Is a positive charge attracted to the electrons around atoms?

  • Thread starter k9b4
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Main Question or Discussion Point

An atom has an equal amount of positive and negative charges. But those charges are not all in exactly the same spot. Electrons are closer to other atoms than the protons are. So, would a lone positive charge be attracted towards the electrons in an atom?
 

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  • #2
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Absolutely - a lone proton will induce a dipole in a neutral atom and can bond covalently. Compare the bond energies of adding a proton to a molecule,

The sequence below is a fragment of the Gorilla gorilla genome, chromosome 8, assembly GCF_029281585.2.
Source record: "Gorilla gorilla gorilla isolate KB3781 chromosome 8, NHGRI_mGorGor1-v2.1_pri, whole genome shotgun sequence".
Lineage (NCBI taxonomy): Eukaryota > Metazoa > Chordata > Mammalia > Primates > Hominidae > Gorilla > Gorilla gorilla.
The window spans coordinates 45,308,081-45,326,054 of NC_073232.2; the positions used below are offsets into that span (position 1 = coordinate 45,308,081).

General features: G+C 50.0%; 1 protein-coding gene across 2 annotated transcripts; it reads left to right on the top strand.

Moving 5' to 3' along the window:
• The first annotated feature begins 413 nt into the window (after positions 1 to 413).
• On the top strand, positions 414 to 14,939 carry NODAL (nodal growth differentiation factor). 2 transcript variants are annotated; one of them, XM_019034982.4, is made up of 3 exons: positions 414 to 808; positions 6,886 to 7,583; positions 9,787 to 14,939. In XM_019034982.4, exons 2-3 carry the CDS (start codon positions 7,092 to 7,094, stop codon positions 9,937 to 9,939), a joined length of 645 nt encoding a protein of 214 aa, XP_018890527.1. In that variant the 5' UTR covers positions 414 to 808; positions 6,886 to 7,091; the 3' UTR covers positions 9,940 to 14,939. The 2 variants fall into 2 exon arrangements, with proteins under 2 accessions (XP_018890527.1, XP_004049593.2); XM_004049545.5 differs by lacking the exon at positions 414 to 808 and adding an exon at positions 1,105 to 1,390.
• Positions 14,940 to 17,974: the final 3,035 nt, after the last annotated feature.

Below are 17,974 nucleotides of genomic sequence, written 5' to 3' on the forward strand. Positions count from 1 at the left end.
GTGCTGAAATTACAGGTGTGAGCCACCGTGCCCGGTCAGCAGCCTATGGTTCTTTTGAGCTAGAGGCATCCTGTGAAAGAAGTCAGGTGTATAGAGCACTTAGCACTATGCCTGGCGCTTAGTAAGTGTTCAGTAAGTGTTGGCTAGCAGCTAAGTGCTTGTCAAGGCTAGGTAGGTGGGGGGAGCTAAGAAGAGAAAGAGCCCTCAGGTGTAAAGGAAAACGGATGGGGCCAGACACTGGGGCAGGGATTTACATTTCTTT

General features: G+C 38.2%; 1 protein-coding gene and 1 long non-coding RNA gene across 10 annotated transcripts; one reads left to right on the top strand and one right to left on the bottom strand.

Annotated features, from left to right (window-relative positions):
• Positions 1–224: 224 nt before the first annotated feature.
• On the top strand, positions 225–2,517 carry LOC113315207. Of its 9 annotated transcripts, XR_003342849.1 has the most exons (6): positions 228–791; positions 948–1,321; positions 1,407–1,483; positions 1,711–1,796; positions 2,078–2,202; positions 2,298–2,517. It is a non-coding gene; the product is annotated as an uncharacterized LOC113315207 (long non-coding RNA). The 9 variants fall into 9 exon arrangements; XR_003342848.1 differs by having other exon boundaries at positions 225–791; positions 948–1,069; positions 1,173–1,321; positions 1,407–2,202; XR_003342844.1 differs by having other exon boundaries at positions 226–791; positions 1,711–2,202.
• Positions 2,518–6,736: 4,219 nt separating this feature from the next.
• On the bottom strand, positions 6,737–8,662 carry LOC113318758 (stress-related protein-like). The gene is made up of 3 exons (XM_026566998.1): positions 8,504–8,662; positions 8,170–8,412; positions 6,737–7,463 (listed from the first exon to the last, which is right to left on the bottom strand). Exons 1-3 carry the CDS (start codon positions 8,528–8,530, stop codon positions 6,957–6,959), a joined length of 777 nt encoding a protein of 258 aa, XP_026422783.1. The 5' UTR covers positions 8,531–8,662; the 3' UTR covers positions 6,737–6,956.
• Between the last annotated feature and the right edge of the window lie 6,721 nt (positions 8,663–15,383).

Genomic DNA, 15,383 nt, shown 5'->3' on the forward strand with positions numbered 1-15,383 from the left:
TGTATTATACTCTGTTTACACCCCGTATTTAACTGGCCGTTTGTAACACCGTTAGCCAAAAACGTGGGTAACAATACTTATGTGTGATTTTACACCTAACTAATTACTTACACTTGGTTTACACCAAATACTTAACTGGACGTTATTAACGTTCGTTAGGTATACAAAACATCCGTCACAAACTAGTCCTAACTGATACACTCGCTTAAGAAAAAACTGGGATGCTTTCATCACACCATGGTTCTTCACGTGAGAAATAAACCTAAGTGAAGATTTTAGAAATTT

http://en.wikipedia.org/wiki/Proton_affinity_(data_page)

to the energy of the same covalently bonded molecules,

http://chemwiki.ucdavis.edu/Theoretical_Chemistry/Chemical_Bonding/General_Principles/Bond_Energies

they are of the same order or even higher. So an H+ ion will form a very strong bond with most molecules.
Cool, thanks for your reply. I took chemistry in high school but I never realised that covalent bonds were simply atoms being attracted to each other.
 
  • #4
Orodruin
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In fact, all bonds at atomic and molecular level are caused by electromagnetism. The scale is far too small for gravitational forces to play a role and the strong and weak forces mainly affect processes on the nuclear level.

A good rule of thumb is that if it has an effect on you, is not radioactive, and not gravity - then it is electromagnetism.
 

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